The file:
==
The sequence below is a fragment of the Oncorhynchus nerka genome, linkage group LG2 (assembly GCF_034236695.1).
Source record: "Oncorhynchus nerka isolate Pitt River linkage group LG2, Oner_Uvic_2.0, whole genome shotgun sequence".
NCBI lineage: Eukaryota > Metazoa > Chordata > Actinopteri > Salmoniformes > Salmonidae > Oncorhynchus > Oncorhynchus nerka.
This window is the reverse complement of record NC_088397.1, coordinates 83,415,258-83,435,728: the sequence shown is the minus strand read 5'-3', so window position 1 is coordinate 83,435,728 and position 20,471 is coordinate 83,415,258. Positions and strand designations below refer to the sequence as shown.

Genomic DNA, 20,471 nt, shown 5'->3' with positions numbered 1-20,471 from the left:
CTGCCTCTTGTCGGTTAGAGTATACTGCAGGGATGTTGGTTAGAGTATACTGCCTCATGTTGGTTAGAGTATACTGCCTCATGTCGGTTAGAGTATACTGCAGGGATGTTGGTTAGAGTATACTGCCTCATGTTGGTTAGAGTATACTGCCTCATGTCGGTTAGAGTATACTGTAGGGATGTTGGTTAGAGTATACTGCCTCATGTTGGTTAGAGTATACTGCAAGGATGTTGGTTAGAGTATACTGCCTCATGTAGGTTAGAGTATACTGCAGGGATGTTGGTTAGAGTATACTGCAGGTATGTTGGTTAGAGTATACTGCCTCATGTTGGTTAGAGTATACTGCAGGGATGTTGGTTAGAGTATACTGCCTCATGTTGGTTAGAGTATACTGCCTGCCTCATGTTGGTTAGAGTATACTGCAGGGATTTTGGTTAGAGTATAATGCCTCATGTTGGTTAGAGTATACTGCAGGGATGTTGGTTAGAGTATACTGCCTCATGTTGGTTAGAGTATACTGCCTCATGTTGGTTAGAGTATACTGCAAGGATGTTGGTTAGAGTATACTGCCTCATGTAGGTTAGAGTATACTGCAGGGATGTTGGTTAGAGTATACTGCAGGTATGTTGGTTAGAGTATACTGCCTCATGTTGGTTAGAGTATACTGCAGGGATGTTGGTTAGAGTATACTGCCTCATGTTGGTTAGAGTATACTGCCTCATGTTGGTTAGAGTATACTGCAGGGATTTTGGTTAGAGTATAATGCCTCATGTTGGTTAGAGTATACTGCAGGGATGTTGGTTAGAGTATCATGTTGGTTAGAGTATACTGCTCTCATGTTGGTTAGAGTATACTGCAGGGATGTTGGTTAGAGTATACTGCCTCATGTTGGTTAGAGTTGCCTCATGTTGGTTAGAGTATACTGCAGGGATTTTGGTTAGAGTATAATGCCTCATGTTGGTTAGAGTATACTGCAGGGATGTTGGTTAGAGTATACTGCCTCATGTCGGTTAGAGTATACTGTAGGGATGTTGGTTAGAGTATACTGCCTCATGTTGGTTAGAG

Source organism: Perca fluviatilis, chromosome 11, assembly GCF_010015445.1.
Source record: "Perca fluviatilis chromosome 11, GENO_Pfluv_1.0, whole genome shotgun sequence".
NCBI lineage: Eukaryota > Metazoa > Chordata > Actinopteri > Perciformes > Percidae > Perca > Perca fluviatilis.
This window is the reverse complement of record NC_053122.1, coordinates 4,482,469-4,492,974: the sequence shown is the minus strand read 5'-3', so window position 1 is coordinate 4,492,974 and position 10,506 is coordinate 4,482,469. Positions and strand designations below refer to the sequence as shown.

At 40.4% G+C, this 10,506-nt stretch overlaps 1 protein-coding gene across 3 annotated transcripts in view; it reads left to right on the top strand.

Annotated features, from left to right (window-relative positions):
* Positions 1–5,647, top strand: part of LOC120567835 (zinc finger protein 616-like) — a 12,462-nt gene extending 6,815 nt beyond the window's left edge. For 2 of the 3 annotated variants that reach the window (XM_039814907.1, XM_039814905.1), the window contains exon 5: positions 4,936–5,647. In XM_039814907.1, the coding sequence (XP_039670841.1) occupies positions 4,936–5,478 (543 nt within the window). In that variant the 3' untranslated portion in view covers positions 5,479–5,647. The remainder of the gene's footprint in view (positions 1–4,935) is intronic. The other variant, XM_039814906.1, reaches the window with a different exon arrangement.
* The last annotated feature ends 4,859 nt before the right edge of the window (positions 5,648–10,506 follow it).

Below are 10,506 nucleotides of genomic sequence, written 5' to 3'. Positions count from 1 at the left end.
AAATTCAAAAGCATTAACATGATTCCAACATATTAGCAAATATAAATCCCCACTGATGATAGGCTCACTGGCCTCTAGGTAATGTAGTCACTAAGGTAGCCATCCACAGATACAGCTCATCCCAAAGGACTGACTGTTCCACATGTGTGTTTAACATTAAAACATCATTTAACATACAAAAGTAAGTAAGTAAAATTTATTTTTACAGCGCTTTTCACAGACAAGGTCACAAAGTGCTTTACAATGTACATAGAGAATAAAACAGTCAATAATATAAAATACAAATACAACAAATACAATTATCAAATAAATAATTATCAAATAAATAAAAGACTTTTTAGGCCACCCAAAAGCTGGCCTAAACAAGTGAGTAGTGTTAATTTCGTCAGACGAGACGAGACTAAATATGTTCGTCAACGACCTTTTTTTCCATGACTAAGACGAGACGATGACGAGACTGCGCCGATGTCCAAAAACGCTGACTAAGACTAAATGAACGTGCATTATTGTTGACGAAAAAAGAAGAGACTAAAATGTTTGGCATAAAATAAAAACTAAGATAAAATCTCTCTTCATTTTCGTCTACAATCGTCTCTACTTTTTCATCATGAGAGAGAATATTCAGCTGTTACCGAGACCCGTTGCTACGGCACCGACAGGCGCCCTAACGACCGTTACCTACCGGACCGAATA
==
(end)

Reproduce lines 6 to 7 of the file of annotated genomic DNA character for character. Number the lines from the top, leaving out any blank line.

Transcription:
CTGCCTCTTGTCGGTTAGAGTATACTGCAGGGATGTTGGTTAGAGTATACTGCCTCATGTTGGTTAGAGTATACTGCCTCATGTCGGTTAGAGTATACTGCAGGGATGTTGGTTAGAGTATACTGCCTCATGTTGGTTAGAGTATACTGCCTCATGTCGGTTAGAGTATACTGTAGGGATGTTGGTTAGAGTATACTGCCTCATGTTGGTTAGAGTATACTGCAAGGATGTTGGTTAGAGTATACTGCCTCATGTAGGTTAGAGTATACTGCAGGGATGTTGGTTAGAGTATACTGCAGGTATGTTGGTTAGAGTATACTGCCTCATGTTGGTTAGAGTATACTGCAGGGATGTTGGTTAGAGTATACTGCCTCATGTTGGTTAGAGTATACTGCCTGCCTCATGTTGGTTAGAGTATACTGCAGGGATTTTGGTTAGAGTATAATGCCTCATGTTGGTTAGAGTATACTGCAGGGATGTTGGTTAGAGTATACTGCCTCATGTTGGTTAGAGTATACTGCCTCATGTTGGTTAGAGTATACTGCAAGGATGTTGGTTAGAGTATACTGCCTCATGTAGGTTAGAGTATACTGCAGGGATGTTGGTTAGAGTATACTGCAGGTATGTTGGTTAGAGTATACTGCCTCATGTTGGTTAGAGTATACTGCAGGGATGTTGGTTAGAGTATACTGCCTCATGTTGGTTAGAGTATACTGCCTCATGTTGGTTAGAGTATACTGCAGGGATTTTGGTTAGAGTATAATGCCTCATGTTGGTTAGAGTATACTGCAGGGATGTTGGTTAGAGTATCATGTTGGTTAGAGTATACTGCTCTCATGTTGGTTAGAGTATACTGCAGGGATGTTGGTTAGAGTATACTGCCTCATGTTGGTTAGAGTTGCCTCATGTTGGTTAGAGTATACTGCAGGGATTTTGGTTAGAGTATAATGCCTCATGTTGGTTAGAGTATACTGCAGGGATGTTGGTTAGAGTATACTGCCTCATGTCGGTTAGAGTATACTGTAGGGATGTTGGTTAGAGTATACTGCCTCATGTTGGTTAGAG

Source organism: Perca fluviatilis, chromosome 11, assembly GCF_010015445.1.